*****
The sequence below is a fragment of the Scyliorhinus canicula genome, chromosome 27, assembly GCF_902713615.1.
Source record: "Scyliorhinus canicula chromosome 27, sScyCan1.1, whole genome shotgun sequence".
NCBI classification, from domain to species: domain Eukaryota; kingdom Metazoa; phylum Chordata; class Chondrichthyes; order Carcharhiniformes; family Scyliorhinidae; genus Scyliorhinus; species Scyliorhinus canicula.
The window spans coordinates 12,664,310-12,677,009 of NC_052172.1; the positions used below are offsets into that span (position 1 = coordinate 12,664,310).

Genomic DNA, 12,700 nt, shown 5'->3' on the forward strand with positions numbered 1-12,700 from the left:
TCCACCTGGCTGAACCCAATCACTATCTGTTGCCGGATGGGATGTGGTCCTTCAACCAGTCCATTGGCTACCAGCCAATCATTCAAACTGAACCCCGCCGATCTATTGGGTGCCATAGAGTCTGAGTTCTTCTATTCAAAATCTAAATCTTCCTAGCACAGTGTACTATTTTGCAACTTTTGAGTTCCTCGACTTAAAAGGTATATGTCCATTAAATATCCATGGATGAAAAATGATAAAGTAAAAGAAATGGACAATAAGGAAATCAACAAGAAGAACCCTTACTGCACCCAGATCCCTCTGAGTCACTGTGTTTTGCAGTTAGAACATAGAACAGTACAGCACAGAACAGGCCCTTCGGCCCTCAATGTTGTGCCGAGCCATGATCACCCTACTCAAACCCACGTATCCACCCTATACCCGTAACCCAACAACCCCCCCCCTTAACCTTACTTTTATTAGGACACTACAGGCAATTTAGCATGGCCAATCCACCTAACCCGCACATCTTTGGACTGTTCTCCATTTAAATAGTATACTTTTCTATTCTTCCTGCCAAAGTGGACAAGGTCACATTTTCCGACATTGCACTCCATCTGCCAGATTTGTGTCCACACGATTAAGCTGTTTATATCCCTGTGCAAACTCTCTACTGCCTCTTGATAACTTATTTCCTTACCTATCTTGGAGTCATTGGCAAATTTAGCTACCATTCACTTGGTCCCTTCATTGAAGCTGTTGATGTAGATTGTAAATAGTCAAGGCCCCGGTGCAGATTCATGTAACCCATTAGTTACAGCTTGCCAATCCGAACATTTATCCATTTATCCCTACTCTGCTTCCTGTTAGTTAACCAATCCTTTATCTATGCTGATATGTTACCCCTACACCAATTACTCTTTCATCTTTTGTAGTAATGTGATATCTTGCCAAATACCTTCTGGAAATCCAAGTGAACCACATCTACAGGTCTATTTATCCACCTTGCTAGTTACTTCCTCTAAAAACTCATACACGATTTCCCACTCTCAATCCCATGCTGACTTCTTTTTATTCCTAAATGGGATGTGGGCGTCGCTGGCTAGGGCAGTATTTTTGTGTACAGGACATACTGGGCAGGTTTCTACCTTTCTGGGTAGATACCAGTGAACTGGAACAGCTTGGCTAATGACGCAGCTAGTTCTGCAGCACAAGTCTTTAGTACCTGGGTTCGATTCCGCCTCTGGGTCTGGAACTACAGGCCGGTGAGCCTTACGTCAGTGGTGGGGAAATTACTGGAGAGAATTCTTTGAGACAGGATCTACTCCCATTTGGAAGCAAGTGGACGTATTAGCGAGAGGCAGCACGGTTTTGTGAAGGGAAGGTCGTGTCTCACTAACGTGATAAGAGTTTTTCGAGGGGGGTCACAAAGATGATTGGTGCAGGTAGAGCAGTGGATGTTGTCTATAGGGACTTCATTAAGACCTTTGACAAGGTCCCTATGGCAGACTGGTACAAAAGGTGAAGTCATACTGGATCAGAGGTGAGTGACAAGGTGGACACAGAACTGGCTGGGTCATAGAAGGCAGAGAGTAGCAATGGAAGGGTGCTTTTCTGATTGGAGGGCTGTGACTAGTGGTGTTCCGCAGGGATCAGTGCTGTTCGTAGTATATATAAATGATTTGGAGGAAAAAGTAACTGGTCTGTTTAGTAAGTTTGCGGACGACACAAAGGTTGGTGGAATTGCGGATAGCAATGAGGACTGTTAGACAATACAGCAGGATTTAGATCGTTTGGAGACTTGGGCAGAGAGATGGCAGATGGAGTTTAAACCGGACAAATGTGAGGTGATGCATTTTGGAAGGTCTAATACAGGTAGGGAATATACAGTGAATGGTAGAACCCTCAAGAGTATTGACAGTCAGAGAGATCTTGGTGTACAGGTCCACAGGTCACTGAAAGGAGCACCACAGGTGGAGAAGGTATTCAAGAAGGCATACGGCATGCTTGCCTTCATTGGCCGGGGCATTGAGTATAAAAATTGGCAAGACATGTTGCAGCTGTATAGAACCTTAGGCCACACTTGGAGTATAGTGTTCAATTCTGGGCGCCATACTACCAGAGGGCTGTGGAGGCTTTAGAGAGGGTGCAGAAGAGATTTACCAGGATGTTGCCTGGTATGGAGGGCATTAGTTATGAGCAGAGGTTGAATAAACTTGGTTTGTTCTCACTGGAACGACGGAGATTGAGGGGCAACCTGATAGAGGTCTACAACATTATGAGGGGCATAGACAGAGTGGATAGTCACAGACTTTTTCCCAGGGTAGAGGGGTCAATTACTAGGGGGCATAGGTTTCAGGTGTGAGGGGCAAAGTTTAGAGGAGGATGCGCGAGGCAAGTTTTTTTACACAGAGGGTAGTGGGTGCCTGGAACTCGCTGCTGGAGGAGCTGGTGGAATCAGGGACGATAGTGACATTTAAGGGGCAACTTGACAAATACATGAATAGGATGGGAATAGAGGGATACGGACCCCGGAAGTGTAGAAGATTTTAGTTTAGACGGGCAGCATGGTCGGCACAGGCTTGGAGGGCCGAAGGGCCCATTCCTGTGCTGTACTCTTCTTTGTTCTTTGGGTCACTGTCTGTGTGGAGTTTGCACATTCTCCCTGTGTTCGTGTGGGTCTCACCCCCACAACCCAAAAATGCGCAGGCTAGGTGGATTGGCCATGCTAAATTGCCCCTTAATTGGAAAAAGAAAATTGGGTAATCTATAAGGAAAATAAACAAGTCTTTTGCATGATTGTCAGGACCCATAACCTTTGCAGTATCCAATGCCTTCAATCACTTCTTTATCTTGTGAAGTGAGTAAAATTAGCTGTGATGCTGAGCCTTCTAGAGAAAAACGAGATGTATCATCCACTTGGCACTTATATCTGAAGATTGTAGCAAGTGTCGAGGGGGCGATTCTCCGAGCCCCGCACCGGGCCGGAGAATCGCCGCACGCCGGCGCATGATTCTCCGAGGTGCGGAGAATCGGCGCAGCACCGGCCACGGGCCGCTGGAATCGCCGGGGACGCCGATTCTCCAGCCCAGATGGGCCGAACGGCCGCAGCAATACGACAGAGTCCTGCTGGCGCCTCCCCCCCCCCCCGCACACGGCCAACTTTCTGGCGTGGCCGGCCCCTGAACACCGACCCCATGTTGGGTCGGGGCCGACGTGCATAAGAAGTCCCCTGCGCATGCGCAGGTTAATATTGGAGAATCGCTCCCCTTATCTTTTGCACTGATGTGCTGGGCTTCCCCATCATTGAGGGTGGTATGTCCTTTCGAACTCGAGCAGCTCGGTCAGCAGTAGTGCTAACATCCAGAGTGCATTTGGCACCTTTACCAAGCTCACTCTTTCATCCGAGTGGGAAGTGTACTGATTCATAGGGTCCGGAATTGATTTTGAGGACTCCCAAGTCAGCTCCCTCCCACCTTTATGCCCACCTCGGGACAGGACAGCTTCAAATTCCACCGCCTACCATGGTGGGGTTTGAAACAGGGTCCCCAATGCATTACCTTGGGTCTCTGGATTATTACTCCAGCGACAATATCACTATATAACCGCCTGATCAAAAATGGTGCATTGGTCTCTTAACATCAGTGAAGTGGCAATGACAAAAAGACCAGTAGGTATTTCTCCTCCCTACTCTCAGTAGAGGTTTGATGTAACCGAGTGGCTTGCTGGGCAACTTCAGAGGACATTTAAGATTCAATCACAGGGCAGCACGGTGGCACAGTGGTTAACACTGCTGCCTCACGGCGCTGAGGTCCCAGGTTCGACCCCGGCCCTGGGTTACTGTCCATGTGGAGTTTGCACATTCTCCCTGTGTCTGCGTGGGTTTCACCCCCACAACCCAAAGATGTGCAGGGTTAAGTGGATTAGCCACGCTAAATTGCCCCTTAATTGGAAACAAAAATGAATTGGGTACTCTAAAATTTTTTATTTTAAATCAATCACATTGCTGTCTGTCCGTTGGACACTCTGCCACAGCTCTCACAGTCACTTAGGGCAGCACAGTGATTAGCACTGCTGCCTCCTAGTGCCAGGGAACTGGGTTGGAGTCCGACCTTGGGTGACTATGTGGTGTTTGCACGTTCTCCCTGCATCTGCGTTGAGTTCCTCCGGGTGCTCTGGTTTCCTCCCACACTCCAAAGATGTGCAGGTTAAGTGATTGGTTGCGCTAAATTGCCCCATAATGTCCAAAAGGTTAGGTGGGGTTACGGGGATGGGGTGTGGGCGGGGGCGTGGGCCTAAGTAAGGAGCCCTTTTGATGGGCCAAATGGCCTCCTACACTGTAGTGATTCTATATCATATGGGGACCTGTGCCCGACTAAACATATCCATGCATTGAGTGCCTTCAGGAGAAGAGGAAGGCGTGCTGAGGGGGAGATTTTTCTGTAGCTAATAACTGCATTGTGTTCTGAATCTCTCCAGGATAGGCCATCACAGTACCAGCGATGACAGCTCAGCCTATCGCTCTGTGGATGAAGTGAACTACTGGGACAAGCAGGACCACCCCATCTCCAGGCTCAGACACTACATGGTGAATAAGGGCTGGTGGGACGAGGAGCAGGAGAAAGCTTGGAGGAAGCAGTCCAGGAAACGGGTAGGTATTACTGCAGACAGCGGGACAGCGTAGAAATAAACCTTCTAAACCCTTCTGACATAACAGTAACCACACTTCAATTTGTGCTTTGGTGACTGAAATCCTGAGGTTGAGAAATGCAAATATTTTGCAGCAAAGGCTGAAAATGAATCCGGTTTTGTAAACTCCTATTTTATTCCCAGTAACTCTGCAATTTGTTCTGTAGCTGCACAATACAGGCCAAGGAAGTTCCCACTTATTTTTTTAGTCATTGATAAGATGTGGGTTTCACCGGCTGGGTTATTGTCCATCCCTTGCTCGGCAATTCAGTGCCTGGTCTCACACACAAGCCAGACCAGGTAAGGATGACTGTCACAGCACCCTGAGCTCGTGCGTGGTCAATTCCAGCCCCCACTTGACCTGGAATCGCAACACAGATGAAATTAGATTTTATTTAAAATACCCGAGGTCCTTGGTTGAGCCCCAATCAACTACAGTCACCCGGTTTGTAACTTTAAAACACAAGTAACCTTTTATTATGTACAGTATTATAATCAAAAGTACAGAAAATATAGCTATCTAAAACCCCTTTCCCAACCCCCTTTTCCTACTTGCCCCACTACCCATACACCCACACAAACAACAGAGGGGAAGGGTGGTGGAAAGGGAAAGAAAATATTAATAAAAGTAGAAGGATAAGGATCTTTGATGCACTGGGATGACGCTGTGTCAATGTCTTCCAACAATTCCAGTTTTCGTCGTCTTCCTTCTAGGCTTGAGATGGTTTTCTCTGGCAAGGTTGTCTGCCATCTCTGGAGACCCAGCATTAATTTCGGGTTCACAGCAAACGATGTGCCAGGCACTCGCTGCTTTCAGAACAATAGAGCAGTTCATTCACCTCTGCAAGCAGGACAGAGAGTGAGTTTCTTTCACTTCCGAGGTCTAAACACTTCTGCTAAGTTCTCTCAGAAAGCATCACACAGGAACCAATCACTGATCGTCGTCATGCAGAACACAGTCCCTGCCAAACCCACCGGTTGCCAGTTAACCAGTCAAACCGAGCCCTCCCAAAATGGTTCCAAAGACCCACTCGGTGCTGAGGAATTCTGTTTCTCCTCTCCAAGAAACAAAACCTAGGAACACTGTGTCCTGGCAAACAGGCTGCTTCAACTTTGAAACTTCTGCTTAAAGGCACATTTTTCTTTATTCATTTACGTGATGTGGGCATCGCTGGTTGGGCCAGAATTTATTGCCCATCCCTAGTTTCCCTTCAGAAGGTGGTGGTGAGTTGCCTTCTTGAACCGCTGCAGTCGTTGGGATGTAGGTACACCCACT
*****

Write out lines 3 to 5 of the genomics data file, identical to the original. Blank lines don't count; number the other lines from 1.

NCBI classification, from domain to species: domain Eukaryota; kingdom Metazoa; phylum Chordata; class Chondrichthyes; order Carcharhiniformes; family Scyliorhinidae; genus Scyliorhinus; species Scyliorhinus canicula.
The window spans coordinates 12,664,310-12,677,009 of NC_052172.1; the positions used below are offsets into that span (position 1 = coordinate 12,664,310).

Genomic DNA, 12,700 nt, shown 5'->3' on the forward strand with positions numbered 1-12,700 from the left: